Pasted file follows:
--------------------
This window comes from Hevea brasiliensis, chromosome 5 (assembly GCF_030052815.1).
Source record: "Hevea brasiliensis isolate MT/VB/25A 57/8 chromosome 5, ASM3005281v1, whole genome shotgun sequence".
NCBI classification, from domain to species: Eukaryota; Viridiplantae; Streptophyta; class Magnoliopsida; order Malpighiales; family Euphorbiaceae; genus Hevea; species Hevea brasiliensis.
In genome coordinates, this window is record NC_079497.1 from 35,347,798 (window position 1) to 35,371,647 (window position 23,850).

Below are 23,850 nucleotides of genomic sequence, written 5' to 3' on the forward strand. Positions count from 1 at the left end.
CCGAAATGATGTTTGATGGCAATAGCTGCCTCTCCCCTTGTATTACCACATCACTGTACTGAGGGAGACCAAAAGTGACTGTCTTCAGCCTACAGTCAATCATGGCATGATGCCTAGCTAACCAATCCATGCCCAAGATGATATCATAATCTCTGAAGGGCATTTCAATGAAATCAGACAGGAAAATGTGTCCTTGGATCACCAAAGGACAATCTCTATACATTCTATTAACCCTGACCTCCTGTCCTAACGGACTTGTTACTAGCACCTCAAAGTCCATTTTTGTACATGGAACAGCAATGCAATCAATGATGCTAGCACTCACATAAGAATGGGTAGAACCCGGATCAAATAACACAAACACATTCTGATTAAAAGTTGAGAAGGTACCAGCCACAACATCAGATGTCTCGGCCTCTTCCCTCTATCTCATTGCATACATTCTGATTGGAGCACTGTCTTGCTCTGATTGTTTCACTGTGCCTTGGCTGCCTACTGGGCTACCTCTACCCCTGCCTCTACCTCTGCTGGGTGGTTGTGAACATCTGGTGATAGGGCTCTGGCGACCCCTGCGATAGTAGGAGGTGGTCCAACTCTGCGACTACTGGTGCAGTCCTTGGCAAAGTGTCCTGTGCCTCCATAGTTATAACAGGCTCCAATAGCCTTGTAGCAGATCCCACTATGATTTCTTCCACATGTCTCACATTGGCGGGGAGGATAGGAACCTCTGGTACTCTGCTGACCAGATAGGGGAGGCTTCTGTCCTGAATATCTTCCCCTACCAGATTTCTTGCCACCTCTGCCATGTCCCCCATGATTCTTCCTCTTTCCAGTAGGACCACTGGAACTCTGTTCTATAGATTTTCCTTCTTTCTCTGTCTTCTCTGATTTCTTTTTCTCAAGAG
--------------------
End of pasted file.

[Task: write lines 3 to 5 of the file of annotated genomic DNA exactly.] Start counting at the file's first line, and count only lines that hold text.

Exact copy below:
NCBI classification, from domain to species: Eukaryota; Viridiplantae; Streptophyta; class Magnoliopsida; order Malpighiales; family Euphorbiaceae; genus Hevea; species Hevea brasiliensis.
In genome coordinates, this window is record NC_079497.1 from 35,347,798 (window position 1) to 35,371,647 (window position 23,850).

Below are 23,850 nucleotides of genomic sequence, written 5' to 3' on the forward strand. Positions count from 1 at the left end.